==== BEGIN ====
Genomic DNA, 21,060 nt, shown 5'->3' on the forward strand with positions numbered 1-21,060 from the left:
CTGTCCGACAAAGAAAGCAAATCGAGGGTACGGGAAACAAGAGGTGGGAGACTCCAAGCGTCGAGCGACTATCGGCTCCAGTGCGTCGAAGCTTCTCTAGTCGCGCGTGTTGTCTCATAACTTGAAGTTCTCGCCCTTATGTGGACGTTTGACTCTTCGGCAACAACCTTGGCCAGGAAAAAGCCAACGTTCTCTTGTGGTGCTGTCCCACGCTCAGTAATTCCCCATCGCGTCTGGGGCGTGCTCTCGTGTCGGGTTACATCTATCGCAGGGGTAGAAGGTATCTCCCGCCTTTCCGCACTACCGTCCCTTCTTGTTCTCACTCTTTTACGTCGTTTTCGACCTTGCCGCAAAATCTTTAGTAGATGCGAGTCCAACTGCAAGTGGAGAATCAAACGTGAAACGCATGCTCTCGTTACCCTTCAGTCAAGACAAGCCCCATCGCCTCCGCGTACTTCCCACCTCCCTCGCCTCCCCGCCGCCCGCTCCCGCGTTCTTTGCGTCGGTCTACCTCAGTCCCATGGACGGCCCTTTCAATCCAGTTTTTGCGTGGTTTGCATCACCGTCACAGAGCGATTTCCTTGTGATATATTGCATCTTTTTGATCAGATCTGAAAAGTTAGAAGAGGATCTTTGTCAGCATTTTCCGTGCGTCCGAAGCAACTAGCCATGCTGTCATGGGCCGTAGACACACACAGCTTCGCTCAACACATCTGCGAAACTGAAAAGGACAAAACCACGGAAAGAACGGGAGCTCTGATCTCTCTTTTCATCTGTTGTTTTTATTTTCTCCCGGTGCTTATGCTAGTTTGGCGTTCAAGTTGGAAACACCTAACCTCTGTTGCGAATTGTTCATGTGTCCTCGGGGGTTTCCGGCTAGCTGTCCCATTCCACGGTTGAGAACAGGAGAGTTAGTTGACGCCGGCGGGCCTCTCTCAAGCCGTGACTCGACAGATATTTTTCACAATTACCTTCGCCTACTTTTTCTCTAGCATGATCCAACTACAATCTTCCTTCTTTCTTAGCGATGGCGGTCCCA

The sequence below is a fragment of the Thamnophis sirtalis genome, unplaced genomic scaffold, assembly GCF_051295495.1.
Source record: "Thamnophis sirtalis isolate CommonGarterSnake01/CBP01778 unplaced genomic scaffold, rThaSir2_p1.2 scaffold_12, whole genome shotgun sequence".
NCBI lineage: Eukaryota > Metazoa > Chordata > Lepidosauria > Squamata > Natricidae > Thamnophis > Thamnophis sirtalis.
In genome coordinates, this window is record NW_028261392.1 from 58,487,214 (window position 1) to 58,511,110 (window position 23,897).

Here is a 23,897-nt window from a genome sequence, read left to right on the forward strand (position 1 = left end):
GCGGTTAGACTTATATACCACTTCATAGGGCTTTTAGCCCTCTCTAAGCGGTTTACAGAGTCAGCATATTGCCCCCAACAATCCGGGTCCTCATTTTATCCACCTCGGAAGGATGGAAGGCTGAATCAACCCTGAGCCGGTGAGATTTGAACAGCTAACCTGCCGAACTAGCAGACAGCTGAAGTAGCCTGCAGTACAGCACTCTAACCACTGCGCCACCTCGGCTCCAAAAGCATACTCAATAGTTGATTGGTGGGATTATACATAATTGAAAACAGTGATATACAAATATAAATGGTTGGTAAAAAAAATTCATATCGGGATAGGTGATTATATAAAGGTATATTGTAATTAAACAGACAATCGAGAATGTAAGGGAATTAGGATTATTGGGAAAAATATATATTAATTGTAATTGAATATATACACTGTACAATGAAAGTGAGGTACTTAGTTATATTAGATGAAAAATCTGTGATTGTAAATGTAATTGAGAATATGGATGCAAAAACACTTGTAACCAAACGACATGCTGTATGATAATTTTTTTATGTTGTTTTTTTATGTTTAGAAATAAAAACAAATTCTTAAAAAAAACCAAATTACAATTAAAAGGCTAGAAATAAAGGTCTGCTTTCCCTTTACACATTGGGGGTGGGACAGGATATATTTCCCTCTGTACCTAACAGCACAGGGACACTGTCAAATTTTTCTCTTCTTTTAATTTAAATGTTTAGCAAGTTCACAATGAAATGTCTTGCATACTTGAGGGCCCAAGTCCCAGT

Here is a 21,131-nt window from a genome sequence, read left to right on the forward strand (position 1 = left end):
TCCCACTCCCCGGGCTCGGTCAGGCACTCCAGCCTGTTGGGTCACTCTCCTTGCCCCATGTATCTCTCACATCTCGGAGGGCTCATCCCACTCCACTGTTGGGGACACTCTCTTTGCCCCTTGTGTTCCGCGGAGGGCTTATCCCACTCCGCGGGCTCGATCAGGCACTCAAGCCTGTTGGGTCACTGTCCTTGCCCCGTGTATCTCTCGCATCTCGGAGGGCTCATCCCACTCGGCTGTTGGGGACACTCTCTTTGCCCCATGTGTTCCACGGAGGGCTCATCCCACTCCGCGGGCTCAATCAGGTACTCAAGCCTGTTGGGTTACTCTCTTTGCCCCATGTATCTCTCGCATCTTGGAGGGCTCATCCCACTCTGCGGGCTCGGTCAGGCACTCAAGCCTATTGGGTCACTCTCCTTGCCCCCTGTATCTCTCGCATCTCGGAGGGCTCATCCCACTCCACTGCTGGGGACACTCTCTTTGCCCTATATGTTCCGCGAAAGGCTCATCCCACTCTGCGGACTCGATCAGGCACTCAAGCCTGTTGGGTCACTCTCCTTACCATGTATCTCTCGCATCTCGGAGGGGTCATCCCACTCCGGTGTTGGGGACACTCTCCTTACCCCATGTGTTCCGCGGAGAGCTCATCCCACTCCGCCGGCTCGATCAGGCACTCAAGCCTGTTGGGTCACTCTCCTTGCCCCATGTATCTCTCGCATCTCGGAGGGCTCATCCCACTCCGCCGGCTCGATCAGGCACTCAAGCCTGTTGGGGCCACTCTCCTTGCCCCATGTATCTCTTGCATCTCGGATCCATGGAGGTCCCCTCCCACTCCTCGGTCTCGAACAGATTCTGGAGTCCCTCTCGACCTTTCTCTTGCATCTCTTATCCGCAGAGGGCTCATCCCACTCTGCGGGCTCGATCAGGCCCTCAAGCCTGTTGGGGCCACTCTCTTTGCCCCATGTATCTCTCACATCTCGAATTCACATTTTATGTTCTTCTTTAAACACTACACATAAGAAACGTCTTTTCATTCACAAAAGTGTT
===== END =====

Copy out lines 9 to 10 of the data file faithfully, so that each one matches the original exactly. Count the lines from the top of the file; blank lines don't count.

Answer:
Here is a 21,131-nt window from a genome sequence, read left to right on the forward strand (position 1 = left end):
TCCCACTCCCCGGGCTCGGTCAGGCACTCCAGCCTGTTGGGTCACTCTCCTTGCCCCATGTATCTCTCACATCTCGGAGGGCTCATCCCACTCCACTGTTGGGGACACTCTCTTTGCCCCTTGTGTTCCGCGGAGGGCTTATCCCACTCCGCGGGCTCGATCAGGCACTCAAGCCTGTTGGGTCACTGTCCTTGCCCCGTGTATCTCTCGCATCTCGGAGGGCTCATCCCACTCGGCTGTTGGGGACACTCTCTTTGCCCCATGTGTTCCACGGAGGGCTCATCCCACTCCGCGGGCTCAATCAGGTACTCAAGCCTGTTGGGTTACTCTCTTTGCCCCATGTATCTCTCGCATCTTGGAGGGCTCATCCCACTCTGCGGGCTCGGTCAGGCACTCAAGCCTATTGGGTCACTCTCCTTGCCCCCTGTATCTCTCGCATCTCGGAGGGCTCATCCCACTCCACTGCTGGGGACACTCTCTTTGCCCTATATGTTCCGCGAAAGGCTCATCCCACTCTGCGGACTCGATCAGGCACTCAAGCCTGTTGGGTCACTCTCCTTACCATGTATCTCTCGCATCTCGGAGGGGTCATCCCACTCCGGTGTTGGGGACACTCTCCTTACCCCATGTGTTCCGCGGAGAGCTCATCCCACTCCGCCGGCTCGATCAGGCACTCAAGCCTGTTGGGTCACTCTCCTTGCCCCATGTATCTCTCGCATCTCGGAGGGCTCATCCCACTCCGCCGGCTCGATCAGGCACTCAAGCCTGTTGGGGCCACTCTCCTTGCCCCATGTATCTCTTGCATCTCGGATCCATGGAGGTCCCCTCCCACTCCTCGGTCTCGAACAGATTCTGGAGTCCCTCTCGACCTTTCTCTTGCATCTCTTATCCGCAGAGGGCTCATCCCACTCTGCGGGCTCGATCAGGCCCTCAAGCCTGTTGGGGCCACTCTCTTTGCCCCATGTATCTCTCACATCTCGAATTCACATTTTATGTTCTTCTTTAAACACTACACATAAGAAACGTCTTTTCATTCACAAAAGTGTT